Friday, June 26, 2020

Fama - French On the Shrinking Value-Stock Premium

From the Chicago Booth Review, June 18:
In 1992, Chicago Booth’s Eugene F. Fama and Dartmouth’s Kenneth R. French rigorously demonstrated that value stocks, especially small-value stocks, had a statistically significant edge over growth stocks and the market as a whole. This finding cemented the idea that stock risk is multidimensional and that investors will require compensation for bearing risks associated with small stocks, value stocks, and so on. It also sparked a search for priced risk factors.
Now Fama and French have revisited the subject and find that the value-stock edge has shrunk dramatically since 1991.

Investors have long shown interest in value stocks—as early as 1934, the late economists Benjamin Graham and David L. Dodd, in their classic work Security Analysis, wrote that the job of the securities analyst was “the discovery of discrepancies between the intrinsic value and the market price [of a security].” Scholars and practitioners have long noted that value stocks, which have high book-to-market ratios, outperform growth stocks, which have low book-to-market ratios. A high book-to-market equity ratio means the firm may be distressed and is judged by the market to have relatively poor earnings prospects.

But has the edge that Fama and French demonstrated dulled? The S&P Value Index has underperformed the S&P 500 over the past 10, 15, and 20 years.

Fama and French don’t speculate as to why the value premium has shrunk, but they observe: “If investors do not judge that value stocks are, on some multifactor dimension, riskier than growth stocks, discovery of the value premium should lead to its demise.” This would be consistent with the efficient-market hypothesis and fit into a more general trend of academic research destroying stock-return predictability postpublication, as documented by Georgetown’s R. David McLean and Boston College’s Jeffrey Pontiff.

To assess whether the value premium has shrunk, Fama and French constructed seven portfolios—big value, small value, and market value; big growth, small growth, and market growth; and the market as a whole. Then they compared the value premium—measured as one of the three value portfolios’ returns in excess of the market return—for the July 1963–June 1991 time period from their 1992 paper with the value premium for the July 1991–June 2019 time period. Adding this second 28-year period allowed them to retest the influential findings of their 1992 paper using an equally long time period....

Among our many posts on Fama and/or French, from 2014:
December 2014
What a Long Strange Trip: From CAPM To Fama-French to Four (or more) Factors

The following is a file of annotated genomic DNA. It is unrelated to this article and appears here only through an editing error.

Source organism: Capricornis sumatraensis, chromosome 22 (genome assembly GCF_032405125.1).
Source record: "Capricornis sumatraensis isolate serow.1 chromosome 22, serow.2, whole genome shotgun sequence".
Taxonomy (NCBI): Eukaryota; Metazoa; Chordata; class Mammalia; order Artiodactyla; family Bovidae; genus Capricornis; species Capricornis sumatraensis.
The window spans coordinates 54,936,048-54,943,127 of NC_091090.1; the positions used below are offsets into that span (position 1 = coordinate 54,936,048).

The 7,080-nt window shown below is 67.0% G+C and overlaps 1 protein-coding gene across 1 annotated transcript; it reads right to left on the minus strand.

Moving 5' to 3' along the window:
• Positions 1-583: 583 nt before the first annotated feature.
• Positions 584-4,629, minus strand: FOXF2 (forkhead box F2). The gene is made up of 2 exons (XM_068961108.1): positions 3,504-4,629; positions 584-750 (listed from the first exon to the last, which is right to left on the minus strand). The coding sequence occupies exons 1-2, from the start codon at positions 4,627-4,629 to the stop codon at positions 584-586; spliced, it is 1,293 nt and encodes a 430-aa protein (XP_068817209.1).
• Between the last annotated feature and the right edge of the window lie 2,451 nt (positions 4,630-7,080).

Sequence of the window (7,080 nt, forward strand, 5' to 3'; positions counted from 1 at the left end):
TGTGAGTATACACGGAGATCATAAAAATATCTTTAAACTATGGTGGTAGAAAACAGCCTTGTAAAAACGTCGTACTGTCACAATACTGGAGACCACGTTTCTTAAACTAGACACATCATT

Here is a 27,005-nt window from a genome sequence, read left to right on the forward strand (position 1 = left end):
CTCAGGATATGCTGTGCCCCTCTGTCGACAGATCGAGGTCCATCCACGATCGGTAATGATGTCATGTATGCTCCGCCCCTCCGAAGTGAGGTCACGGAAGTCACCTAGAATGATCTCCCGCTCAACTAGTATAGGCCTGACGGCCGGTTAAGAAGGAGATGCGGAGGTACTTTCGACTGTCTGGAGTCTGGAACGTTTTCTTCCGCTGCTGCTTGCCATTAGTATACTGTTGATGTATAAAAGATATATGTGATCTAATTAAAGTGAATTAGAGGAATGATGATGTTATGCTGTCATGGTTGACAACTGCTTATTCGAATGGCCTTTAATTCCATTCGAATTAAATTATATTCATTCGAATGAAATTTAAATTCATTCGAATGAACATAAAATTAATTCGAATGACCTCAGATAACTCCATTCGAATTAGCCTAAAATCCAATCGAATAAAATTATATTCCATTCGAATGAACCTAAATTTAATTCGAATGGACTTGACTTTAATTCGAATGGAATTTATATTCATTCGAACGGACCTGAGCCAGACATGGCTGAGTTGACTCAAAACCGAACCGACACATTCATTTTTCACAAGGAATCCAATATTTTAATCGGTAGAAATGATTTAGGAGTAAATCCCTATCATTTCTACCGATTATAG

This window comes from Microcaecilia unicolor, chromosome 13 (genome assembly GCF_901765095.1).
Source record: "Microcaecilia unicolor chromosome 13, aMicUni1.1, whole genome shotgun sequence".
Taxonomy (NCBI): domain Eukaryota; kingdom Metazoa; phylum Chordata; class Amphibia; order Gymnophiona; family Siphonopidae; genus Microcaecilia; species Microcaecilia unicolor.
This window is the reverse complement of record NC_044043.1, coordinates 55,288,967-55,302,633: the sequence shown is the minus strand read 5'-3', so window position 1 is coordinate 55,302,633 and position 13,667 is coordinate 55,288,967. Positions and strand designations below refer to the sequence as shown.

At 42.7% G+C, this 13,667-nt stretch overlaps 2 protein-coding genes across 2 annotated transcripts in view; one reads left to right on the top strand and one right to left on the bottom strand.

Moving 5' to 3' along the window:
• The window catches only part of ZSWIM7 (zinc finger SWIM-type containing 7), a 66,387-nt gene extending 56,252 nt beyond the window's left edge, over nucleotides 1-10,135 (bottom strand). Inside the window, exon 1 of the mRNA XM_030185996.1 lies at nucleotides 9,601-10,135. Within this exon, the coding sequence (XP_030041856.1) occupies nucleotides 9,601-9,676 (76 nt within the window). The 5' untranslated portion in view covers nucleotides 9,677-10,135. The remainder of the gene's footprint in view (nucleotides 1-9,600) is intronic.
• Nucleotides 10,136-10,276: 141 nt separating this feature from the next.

Ours goes to eleven. 

To February 2020:
Feb. 25
Regarding the Efficient Market Hypothesis....  
On days like today you might find Eugene Fama in some Chicago watering hole with his designated driver, Kenneth French. As we noted in another context ["Is semi-variance a more useful measure of downside risk than standard deviation?"]:
...If yous see them together at some Chicago dive bar, Fama is the one with the Nobel around his neck, French the one saying "For Chrissakes Gene."
I have no explanation for the market's collective Wile E Coyote moments:

but I am pretty sure that at Friday's close the market was not pricing in "all available information".

This lack of facile, erudite (sounding) verbiage on my part may necessitate the implementation of either a (tardy) "pivot to video" or cooking tips. We'll try the latter first.
From Britain's Royal Society:...

The practitioner:
February 25
"How Will You Play the Oversold Bounce?" 
Homie don't play.
Homie pivots to video

If you've stuck with me this far here is the Fama/French Forum hosted at Dimensional Fund Advisors:

The efficient markets hypothesis (EMH), developed by Eugene Fama in the 1960s, simply states that prices reflect all available information. Despite its simplicity, the EMH has been difficult to test and generated decades of debate. In this video, Gene and Richard Thaler, a founding father of behavioral economics, discuss whether markets are efficient. Despite some areas of discord, Thaler sums up an important point of agreement: “Stock markets, good or bad, are the best thing we got going. So, nobody’s devised a way of allocating resources that’s better.”
(View the video)
Volatility Lessons
Eugene F. Fama and Kenneth R. French
The high volatility of stock returns is common knowledge, but many investors may not fully appreciate the implications of return volatility. Investors cannot draw strong inferences about expected returns from three, five, or even ten years of realized returns. Those who act on such noisy evidence should reconsider their approach. 
Volatility Lessons (PDF)

Inverted Yield Curves and Expected Stock Returns
Eugene F. Fama and Kenneth R. French
We test the hypothesis that inverted yield curves predict negative equity premiums. Using monthly observations for the U.S. and 11 other developed markets, we examine whether shifting from equities to Treasury bills following a recent term structure inversion increases expected returns relative to a passive strategy of simply holding the value weight market. We find no evidence that inverted yield curves predict stocks will underperform bills.
Inverted Yield Curves and Expected Stock Returns (PDF)

And many, many more previous and in-between (we are fans)